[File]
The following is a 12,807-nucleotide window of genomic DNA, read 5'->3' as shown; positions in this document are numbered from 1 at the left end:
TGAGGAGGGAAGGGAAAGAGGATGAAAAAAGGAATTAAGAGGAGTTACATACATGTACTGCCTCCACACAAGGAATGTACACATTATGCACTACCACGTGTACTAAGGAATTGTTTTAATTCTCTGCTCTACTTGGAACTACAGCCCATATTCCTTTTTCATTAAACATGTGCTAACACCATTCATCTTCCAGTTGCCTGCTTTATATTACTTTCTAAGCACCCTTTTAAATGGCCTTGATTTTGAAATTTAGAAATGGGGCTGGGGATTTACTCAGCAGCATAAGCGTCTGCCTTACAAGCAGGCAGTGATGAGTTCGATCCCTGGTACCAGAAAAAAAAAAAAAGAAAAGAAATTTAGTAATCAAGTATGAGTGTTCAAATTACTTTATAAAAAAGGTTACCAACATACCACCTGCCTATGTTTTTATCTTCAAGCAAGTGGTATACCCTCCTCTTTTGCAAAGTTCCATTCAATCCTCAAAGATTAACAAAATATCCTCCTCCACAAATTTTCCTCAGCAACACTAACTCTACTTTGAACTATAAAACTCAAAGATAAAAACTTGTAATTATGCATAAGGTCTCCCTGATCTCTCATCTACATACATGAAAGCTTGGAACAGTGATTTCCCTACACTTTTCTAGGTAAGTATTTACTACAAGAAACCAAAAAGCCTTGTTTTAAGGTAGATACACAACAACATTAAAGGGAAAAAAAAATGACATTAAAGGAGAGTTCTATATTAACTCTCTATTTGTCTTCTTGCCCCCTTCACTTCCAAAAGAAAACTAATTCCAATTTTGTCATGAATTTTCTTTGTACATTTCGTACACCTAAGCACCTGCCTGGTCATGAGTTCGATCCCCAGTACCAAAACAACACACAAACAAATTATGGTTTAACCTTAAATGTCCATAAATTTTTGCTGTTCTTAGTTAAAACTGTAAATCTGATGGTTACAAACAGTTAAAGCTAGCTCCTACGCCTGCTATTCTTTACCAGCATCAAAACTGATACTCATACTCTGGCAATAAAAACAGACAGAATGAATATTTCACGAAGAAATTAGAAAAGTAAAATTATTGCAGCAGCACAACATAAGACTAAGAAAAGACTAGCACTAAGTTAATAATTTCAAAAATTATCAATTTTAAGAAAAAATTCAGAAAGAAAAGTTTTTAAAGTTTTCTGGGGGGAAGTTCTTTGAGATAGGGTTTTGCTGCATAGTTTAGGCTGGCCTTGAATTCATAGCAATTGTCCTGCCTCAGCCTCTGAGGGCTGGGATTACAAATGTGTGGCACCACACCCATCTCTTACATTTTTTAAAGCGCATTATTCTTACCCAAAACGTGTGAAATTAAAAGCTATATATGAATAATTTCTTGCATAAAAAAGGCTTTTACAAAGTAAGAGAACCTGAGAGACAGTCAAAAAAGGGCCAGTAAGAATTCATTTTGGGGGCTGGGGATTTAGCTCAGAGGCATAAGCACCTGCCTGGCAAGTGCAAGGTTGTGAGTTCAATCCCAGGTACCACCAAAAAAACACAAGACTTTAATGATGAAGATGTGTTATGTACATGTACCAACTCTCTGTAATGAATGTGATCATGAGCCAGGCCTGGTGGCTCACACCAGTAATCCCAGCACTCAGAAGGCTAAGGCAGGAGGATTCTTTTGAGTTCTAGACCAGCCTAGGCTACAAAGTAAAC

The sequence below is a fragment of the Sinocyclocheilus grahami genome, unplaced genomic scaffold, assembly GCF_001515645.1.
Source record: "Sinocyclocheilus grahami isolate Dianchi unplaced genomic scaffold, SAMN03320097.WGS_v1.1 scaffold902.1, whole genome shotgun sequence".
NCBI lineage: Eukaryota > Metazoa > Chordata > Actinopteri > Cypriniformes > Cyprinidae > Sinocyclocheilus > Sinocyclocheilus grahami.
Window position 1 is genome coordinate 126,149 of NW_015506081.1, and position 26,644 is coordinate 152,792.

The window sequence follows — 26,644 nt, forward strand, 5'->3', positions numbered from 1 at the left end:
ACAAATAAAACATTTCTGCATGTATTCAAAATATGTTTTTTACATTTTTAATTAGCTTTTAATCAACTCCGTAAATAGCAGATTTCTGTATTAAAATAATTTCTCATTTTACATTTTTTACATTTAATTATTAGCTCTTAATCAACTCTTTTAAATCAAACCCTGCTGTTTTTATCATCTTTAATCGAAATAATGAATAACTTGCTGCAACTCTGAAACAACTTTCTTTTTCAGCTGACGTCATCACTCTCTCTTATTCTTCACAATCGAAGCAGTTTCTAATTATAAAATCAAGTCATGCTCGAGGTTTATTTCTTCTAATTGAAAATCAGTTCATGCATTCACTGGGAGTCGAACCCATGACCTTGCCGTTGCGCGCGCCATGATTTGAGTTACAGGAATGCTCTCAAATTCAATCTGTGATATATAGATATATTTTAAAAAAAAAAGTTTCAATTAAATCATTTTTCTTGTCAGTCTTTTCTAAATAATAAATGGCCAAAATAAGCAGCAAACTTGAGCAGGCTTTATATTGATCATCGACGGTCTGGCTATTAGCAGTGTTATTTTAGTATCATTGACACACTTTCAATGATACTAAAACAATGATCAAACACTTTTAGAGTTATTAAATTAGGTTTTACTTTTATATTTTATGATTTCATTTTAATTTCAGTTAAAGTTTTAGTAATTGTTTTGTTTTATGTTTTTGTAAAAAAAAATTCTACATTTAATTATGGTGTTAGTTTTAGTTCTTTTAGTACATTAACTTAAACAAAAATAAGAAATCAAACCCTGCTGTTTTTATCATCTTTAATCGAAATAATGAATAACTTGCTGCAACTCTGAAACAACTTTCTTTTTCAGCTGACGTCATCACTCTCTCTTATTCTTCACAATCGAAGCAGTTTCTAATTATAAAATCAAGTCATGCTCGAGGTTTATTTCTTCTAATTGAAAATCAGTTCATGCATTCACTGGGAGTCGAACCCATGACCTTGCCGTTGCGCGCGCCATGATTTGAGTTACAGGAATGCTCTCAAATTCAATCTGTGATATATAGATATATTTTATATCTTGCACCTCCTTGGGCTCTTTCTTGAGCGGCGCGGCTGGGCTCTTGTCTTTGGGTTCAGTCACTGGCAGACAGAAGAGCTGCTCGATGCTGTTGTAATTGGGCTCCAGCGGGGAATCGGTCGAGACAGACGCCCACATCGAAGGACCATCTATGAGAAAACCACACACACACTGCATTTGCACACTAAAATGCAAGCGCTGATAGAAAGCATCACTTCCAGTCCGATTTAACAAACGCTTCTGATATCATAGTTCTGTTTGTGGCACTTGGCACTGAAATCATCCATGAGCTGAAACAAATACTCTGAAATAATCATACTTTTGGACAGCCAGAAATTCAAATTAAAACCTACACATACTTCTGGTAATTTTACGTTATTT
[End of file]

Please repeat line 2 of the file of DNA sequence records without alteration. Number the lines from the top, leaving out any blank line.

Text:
TGAGGAGGGAAGGGAAAGAGGATGAAAAAAGGAATTAAGAGGAGTTACATACATGTACTGCCTCCACACAAGGAATGTACACATTATGCACTACCACGTGTACTAAGGAATTGTTTTAATTCTCTGCTCTACTTGGAACTACAGCCCATATTCCTTTTTCATTAAACATGTGCTAACACCATTCATCTTCCAGTTGCCTGCTTTATATTACTTTCTAAGCACCCTTTTAAATGGCCTTGATTTTGAAATTTAGAAATGGGGCTGGGGATTTACTCAGCAGCATAAGCGTCTGCCTTACAAGCAGGCAGTGATGAGTTCGATCCCTGGTACCAGAAAAAAAAAAAAAGAAAAGAAATTTAGTAATCAAGTATGAGTGTTCAAATTACTTTATAAAAAAGGTTACCAACATACCACCTGCCTATGTTTTTATCTTCAAGCAAGTGGTATACCCTCCTCTTTTGCAAAGTTCCATTCAATCCTCAAAGATTAACAAAATATCCTCCTCCACAAATTTTCCTCAGCAACACTAACTCTACTTTGAACTATAAAACTCAAAGATAAAAACTTGTAATTATGCATAAGGTCTCCCTGATCTCTCATCTACATACATGAAAGCTTGGAACAGTGATTTCCCTACACTTTTCTAGGTAAGTATTTACTACAAGAAACCAAAAAGCCTTGTTTTAAGGTAGATACACAACAACATTAAAGGGAAAAAAAAATGACATTAAAGGAGAGTTCTATATTAACTCTCTATTTGTCTTCTTGCCCCCTTCACTTCCAAAAGAAAACTAATTCCAATTTTGTCATGAATTTTCTTTGTACATTTCGTACACCTAAGCACCTGCCTGGTCATGAGTTCGATCCCCAGTACCAAAACAACACACAAACAAATTATGGTTTAACCTTAAATGTCCATAAATTTTTGCTGTTCTTAGTTAAAACTGTAAATCTGATGGTTACAAACAGTTAAAGCTAGCTCCTACGCCTGCTATTCTTTACCAGCATCAAAACTGATACTCATACTCTGGCAATAAAAACAGACAGAATGAATATTTCACGAAGAAATTAGAAAAGTAAAATTATTGCAGCAGCACAACATAAGACTAAGAAAAGACTAGCACTAAGTTAATAATTTCAAAAATTATCAATTTTAAGAAAAAATTCAGAAAGAAAAGTTTTTAAAGTTTTCTGGGGGGAAGTTCTTTGAGATAGGGTTTTGCTGCATAGTTTAGGCTGGCCTTGAATTCATAGCAATTGTCCTGCCTCAGCCTCTGAGGGCTGGGATTACAAATGTGTGGCACCACACCCATCTCTTACATTTTTTAAAGCGCATTATTCTTACCCAAAACGTGTGAAATTAAAAGCTATATATGAATAATTTCTTGCATAAAAAAGGCTTTTACAAAGTAAGAGAACCTGAGAGACAGTCAAAAAAGGGCCAGTAAGAATTCATTTTGGGGGCTGGGGATTTAGCTCAGAGGCATAAGCACCTGCCTGGCAAGTGCAAGGTTGTGAGTTCAATCCCAGGTACCACCAAAAAAACACAAGACTTTAATGATGAAGATGTGTTATGTACATGTACCAACTCTCTGTAATGAATGTGATCATGAGCCAGGCCTGGTGGCTCACACCAGTAATCCCAGCACTCAGAAGGCTAAGGCAGGAGGATTCTTTTGAGTTCTAGACCAGCCTAGGCTACAAAGTAAAC